Using Xcode with Github

You’ve found a nice open-source project you want to play with on GitHub. You’ve cloned it to your own repository and use Xcode 7 as your development environment. How do you make Xcode and GitHub play nicely with each other?

Turns out that Xcode has some nice features built in so that you can work directly with your GitHub-based code. To get started, open up the Preferences pane under the Xcode menu. Select the “Source Control” tab:

Source Control Preferences

Make sure that the “Enable Source Control” option is checked. Then select the Accounts tab:

Github Accounts

Click on the “+” at the bottom of the pane on the left. Select “Add Repository”. The following pane has several fields that you need to fill in.

  • Address: This is the URL of the repository. You can get this by clicking on the green “Clone or Download” button on the GitHub website.
  • Type: Choose “Git”
  • Authentication: Choose “User Name and Password”
  • User Name: Enter your GitHub user name
  • Password: Enter your GitHub password

I’ve added Google’s Protobuf and my own clone of TensorFlow in the example above.

Close the Preferences pane and select the “Source Control” menu.

Source Control Menu

This menu contains the controls you need to manage branches, commits and Pull Requests as necessary.

Xcode also lets you compare versions of code. In the top right of the main editor window, there is an icon with two arrows. Click on that and select “Comparison”. Xcode will show you the current version of your code against one in a different branch. You can choose which branch to compare against by clicking on the branch symbol below each editor pane.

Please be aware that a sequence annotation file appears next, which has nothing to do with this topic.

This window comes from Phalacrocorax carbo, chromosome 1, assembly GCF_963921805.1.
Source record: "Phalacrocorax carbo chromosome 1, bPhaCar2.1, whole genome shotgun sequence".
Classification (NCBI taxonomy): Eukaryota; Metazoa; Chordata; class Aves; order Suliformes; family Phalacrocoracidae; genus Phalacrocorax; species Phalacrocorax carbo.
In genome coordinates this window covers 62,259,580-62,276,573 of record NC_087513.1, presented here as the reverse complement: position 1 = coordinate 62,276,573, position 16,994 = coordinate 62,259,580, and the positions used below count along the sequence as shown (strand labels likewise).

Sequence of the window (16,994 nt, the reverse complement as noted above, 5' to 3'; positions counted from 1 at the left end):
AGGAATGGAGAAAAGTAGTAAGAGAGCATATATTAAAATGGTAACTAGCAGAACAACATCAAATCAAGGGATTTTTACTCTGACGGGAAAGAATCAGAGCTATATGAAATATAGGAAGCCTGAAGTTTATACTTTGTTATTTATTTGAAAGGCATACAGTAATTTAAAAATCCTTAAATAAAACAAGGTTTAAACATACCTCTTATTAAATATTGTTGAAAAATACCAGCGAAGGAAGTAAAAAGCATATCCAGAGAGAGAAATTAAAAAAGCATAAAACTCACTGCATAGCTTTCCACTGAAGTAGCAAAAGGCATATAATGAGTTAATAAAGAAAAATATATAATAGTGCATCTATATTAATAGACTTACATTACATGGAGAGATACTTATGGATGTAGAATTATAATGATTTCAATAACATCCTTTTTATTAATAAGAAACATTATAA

Xcode Compare

I’ve literally scratched the surface here with using GitHub in Xcode 7. But it looks like it’s a straightforward way to play with the many open-source projects hosted there.



Machine Learning for the masses: Google’s TensorFlow

Google TensorFlowThe Artificial Intelligence community was abuzz recently with the news that Google has open-sourced it’s machine learning framework, called TensorFlow. This system was created by the Google Brain Team, working in it’s Machine Intelligence Research group.

This is not the first open source machine learning framework. Within the Python environment in particular, there are frameworks such as scikit-learn, PyBrain and others that have been around for a good while. What’s different about this new framework is that it has the backing of one of the most advanced commercial machine learning organisations, Google. In committing the project to open-source, it is inviting researchers, commercial practitioners and hobbyists to contribute to the framework. With Google’s backing, it seems destined for a long life.

But back to today. The framework has both Python and C++ APIs, with the expectation that C++ will be slightly faster on certain tasks. The instructions for installing TensorFlow are straightforward, but immediately I ran into a problem. My (slightly ageing) MacBook was running Python 2.7.5 and running TensorFlow caused a segmentation fault. Updating to Python 2.7.10 fixed the problem and I was able to successfully run though some of the tutorials.

There seems to be a wide range of neural network capabilities already available within the framework which provides much opportunity for exploration and experimentation. The tutorials cover areas such as handwriting recognition, image classification (using convolutional neural networks) and language modelling (using recurrent neural networks).

What’s also interesting is that since it’s an open source framework, the underlying code behind all these machine learning techniques is available for anyone to download, examine, modify and improve.

What will be the long-term impact of this is hard to tell. However, it is clear that Google has already put in quite a bit of effort already effort into this framework, and now that it’s out in the open, there will be lots more improvement to come.

If you want to know more and perhaps even try it out yourself, you can download TensorFlow here.